Australian ISVs: The little guys taking on the world

Special report: how and why they do it

This is a story about Davids and Goliaths. The Davids are Australian ISVs who have big ambitions and the nerve and ability to take on the Goliaths – the big name IT companies around the world. ARN finds out why and how.

Historically, Australia can make the proud claim that it produces some very talented independent software (vendors) ISVs. Often niche players, Australian software can be found everywhere from retail systems right through to Wall Street.

So, why does it happen? What attracts software developers to the country (or to remain within the country) when the likes of Silicon Valley and Palo Alto and companies Facebook, Google and Microsoft await?

Part of that answer is simple: it’s the environment, according to Distra CEO, Mike Aston.

“Australia is a good place to live and a good place to develop software, and there’s a good, innovative crowd of people here. We’re in a fairly complex area of software and that seems to be something that works well here as well,” he said.

Distra is a perfect example of one of those Aussie ISVs that operates in the background. Its software powers card payment processing, in a secure and reliable manner. In developing the software, it helped that Australia was already an adopter of both credit and debit electronic payments, making Distra’s solution topical.

But it’s mostly the environment. “Sometimes you need to attract people in a worldwide class, and the fact we have a nice environment means we do have some very good people in certain fields which helps.”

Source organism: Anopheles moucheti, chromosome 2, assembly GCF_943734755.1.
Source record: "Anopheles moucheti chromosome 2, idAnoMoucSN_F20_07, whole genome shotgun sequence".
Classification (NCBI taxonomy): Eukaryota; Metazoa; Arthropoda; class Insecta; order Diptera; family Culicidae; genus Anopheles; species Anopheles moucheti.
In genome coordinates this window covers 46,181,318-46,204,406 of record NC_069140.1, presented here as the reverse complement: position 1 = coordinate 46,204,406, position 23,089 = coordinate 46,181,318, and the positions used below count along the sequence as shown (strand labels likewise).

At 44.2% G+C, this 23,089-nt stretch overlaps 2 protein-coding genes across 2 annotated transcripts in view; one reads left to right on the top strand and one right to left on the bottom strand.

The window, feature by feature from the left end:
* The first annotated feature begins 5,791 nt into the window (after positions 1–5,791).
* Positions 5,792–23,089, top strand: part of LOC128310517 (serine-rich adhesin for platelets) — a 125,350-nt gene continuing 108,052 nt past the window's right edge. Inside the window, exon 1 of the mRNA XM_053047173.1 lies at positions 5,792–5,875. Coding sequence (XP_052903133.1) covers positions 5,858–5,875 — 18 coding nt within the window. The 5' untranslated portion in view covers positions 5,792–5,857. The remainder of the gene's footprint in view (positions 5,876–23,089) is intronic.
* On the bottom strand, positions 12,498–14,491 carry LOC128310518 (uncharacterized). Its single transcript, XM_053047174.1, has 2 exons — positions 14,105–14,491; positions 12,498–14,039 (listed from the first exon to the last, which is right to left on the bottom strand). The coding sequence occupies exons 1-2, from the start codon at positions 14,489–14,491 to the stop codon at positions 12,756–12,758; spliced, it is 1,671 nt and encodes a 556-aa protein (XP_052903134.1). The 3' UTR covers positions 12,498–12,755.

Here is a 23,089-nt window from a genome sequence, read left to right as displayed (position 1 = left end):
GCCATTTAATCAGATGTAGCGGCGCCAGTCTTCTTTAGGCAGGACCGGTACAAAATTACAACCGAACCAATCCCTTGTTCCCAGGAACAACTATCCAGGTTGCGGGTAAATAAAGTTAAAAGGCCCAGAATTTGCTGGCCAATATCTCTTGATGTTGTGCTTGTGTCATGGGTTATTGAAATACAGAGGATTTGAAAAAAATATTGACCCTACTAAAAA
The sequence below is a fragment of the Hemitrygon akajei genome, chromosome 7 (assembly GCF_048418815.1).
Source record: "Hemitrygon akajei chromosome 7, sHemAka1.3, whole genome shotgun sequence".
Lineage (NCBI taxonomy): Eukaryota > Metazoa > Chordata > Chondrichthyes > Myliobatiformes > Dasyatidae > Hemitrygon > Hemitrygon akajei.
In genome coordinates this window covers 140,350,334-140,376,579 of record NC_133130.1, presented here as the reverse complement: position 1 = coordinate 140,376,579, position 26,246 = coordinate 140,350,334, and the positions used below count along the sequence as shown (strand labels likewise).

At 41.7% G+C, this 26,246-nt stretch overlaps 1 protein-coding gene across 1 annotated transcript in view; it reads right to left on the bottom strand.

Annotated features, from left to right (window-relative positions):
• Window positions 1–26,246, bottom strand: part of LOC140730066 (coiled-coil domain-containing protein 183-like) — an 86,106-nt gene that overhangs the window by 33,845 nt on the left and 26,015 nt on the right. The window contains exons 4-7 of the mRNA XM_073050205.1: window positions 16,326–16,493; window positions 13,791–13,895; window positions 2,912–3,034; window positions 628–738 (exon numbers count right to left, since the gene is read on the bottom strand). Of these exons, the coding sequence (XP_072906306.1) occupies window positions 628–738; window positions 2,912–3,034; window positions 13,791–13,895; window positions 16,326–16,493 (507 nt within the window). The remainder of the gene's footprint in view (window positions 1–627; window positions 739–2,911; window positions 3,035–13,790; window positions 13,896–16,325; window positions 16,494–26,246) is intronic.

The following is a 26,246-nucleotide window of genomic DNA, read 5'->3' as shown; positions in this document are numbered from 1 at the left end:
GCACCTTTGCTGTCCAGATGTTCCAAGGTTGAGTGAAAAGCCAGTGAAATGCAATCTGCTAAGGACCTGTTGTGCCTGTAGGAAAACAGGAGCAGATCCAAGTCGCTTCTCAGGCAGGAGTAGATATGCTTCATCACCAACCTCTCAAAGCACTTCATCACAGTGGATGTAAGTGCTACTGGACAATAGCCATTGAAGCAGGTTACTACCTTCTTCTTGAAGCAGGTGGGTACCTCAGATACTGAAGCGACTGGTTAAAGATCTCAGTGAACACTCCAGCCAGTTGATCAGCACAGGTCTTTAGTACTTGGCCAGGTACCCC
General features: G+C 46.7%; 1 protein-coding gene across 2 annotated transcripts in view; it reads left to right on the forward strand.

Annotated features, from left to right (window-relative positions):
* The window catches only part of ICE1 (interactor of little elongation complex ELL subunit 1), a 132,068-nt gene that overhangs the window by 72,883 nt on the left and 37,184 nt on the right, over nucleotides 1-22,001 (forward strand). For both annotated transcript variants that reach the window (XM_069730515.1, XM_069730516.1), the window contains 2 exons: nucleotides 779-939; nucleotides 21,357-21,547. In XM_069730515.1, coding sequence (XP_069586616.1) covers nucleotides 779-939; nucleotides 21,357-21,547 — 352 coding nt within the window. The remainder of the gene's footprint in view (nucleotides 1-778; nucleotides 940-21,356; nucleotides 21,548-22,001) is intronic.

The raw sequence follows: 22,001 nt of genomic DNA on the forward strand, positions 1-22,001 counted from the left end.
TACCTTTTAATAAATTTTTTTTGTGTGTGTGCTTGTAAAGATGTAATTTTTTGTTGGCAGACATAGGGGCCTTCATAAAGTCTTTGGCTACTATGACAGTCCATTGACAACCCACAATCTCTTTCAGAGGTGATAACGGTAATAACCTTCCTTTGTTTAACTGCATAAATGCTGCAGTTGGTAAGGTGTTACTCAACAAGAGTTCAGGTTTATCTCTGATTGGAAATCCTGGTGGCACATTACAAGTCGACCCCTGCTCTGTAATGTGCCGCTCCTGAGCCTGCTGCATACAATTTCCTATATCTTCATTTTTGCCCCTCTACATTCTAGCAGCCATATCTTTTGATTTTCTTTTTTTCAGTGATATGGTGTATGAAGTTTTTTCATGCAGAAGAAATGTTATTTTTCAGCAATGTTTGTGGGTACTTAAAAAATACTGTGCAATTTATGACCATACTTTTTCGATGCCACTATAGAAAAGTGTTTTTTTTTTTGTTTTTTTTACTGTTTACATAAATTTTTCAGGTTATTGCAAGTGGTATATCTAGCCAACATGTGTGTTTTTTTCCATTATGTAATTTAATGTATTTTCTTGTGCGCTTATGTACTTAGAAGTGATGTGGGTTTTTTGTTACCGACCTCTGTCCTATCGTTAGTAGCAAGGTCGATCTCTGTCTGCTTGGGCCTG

How do ISVs become successful?

Critically, for an ISV to become successful on a global scale, it needs to find partnerships. As Australia is relatively isolated, taking the software to markets such as America and Europe is challenging logistically.

“You have to be cautious that when you think you have something spectacular you’re aware of the whole market and not just the visibility of what you have here,” Aston said.

Resourcing is also a problem. Field Service and Job Management ISV, Connect2Field might operate entirely within the cloud, but this doesn’t mean the software is automatically accessible throughout the world. Customers still require support, and an ISV faces a challenge in making sure that it has staff available in different nations and time codes to respond to queries quickly.

“For the most part, we’ve got the same challenges any sort of business has, which is everything from managing staff and cash flow through to raising funds,” Connect2Field CEO, Steve Orenstein, said.

“But, in terms of running a worldwide operation the next biggest thing is the timezone in different countries – being able to manage that and work out in the first place how to operate everywhere in a five working days environment.

“It’s working smarter and thinking outside the square. You want to make sure the people you find are on board and not just treated as an outsourced unit. That generally doesn’t work.”

Security specialists, NetBox Blue chairman, John Fison, is upfront about mission possible: it is a challenging environment that ISVs operate in in Australia, facing limited resources for promotion and support, but in that is opportunity for creative thought and differentiation.

“We’ve got 30+ people but covering just Australia is pretty challenging,” he said. “Australia is a huge country with a widely diverse group of customers.

“The flip side to that is, if you can succeed in Australia it gives you a pretty good leg up to be able to succeed in territories that are more densely populated and easier to operate within.”

And that’s where the vendor partnerships are. NetBox Blue is a close partner to IBM. When it was ‘just a 10 person company,’ it struggled to have enough people in development for the technology itself, let alone the channel management, promotion and relationship management.